Yoshimi Yoshiaki with an introduction by Satoko Norimatsu, Reexamining the “Comfort Women” Issue. An Interview with Yoshimi Yoshiaki

Recommended citation: Norma Field and Tomomi Yamaguchi, Introduction, ‘“Comfort Woman” Revisionism Comes to the U.S.: Symposium on The Revisionist Film Screening Event at Central Washington University’, The Asia-Pacific Journal, Vol. 13, Issue 22, No. 1, June 1, 2015.


1 See Kerry Smith’s analysis of the speech on this site.

2 USA Today, 29 April 2015.

3 See here for text in English and Japanese.

4 For more information on Nippon Kaigi, see “Nihon Saidai no Uha Soshiki, Nippon Kaigi o Kenshō (Japan’s Largest Right-wing Organization: Examining Nippon Kaigi.” Tokyo Shimbun, July 31, 2014, and “Chihō kara Kaiken no Koe Enshutsu: Nippon Kaigi ga Anbun, Giin ra Koou” (Voices for Constitutional Revision from the Provinces: Nippon Kaigi Prepares the Draft, and Assembly Members Respond.” Asahi Shimbun, August 1, 2014. Also see Narusawa Muneo, “Japan’s New Prime Minister a Far-Right Denier of History.”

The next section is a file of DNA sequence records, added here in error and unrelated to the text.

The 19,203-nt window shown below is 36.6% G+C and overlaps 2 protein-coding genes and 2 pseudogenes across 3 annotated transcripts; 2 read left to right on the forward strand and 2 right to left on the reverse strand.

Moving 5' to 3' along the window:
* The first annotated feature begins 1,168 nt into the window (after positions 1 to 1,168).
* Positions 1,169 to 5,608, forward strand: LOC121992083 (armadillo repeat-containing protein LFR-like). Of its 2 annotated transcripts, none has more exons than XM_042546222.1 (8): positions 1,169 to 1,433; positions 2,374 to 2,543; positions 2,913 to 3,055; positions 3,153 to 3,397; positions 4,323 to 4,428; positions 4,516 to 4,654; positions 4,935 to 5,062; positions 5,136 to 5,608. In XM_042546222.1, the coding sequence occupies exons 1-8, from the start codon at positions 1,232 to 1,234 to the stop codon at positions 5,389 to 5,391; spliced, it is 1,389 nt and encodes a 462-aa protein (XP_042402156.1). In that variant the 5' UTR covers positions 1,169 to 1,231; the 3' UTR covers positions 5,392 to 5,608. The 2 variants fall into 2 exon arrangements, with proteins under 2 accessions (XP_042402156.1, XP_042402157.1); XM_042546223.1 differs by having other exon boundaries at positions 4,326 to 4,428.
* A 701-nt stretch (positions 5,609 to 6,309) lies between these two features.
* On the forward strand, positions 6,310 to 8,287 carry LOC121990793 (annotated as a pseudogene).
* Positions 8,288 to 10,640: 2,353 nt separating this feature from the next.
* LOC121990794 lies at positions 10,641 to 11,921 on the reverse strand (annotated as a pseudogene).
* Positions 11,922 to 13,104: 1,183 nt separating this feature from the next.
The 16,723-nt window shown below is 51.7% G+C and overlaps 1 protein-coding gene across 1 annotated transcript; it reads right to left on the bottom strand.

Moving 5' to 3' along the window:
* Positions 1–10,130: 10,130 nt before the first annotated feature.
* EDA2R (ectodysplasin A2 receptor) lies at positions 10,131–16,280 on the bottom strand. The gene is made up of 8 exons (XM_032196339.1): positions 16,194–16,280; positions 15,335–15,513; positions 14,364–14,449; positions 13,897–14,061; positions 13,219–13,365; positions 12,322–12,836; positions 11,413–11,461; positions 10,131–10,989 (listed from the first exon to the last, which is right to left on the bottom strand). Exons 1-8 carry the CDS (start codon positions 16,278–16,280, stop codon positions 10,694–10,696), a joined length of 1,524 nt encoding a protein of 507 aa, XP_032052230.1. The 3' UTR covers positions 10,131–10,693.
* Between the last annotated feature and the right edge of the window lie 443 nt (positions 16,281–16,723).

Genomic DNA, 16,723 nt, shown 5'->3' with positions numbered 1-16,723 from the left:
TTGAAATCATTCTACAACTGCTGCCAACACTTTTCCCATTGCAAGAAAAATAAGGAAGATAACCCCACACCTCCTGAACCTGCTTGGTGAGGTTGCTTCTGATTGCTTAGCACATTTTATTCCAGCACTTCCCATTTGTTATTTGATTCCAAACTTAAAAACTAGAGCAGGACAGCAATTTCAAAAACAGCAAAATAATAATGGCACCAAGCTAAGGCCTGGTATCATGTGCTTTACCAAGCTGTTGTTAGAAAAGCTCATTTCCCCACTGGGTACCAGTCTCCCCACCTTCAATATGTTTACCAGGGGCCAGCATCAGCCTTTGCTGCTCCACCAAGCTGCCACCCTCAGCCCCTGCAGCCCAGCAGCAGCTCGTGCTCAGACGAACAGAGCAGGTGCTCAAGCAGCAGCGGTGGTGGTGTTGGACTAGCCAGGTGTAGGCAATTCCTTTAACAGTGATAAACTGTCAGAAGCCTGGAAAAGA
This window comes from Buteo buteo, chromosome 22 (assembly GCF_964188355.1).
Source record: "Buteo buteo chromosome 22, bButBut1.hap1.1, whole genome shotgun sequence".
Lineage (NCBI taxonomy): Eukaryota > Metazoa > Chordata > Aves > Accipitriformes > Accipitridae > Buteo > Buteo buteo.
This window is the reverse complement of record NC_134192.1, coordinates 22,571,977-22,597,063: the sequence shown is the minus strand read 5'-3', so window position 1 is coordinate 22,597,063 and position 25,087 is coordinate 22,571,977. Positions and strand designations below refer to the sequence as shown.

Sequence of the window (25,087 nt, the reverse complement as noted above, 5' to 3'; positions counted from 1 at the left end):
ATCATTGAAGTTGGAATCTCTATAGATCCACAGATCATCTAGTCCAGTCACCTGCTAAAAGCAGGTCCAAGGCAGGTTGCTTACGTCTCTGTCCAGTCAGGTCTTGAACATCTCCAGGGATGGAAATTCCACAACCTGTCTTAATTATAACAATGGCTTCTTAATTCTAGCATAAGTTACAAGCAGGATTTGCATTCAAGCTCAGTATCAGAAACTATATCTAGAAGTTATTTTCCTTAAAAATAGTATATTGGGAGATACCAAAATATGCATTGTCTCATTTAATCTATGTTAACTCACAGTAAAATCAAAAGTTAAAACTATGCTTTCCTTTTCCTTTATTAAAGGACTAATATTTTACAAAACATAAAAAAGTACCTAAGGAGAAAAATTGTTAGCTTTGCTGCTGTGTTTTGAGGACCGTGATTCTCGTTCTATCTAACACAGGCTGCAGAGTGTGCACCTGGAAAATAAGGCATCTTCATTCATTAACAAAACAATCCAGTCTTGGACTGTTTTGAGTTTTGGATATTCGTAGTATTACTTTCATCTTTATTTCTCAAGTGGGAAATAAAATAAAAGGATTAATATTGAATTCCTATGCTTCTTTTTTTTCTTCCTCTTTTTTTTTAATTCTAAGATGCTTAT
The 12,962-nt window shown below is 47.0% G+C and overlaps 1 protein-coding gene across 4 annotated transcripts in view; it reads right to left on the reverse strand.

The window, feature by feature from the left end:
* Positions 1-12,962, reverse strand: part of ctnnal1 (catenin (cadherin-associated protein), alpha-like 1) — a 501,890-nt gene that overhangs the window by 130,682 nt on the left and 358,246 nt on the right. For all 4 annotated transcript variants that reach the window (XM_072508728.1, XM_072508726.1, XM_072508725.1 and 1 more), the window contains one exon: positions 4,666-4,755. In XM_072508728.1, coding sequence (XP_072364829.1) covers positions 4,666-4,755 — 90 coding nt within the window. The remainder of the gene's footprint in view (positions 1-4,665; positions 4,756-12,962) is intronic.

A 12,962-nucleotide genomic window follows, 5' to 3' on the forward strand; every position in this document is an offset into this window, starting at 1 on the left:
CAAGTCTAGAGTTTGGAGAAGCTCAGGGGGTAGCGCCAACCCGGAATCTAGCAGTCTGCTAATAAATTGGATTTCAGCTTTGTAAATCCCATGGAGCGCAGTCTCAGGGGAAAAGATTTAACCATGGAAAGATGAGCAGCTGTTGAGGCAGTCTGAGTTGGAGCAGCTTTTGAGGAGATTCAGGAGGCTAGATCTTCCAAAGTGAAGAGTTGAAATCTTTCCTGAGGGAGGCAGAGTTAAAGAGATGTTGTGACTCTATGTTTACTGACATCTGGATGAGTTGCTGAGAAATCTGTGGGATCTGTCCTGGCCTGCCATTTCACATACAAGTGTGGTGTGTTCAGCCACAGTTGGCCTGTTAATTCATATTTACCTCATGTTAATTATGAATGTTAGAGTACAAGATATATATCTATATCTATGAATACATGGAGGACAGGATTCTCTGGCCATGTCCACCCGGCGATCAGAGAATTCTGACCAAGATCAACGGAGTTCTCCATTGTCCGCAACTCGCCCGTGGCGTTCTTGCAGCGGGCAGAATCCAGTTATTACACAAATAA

5 See interview with Herbert Ziegler, the historian responsible for the passage in the McGraw Hill textbook.

6 As of this writing, Michael Yon, an American writer recently recruited by the revisionists, has made explicit his objections to Taniyama’s film for its lack of understanding of American values, and his criticism of Sakurai Yoshiko, a towering figure in the revisionist movement, for promoting it. Mariko Okada-Collins, the Japanese language instructor who initiated the invitation, has written to affirm Yon’s intentions in voicing such criticism.

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Volume 13 | Issue 22 | Number 1

Article ID 4323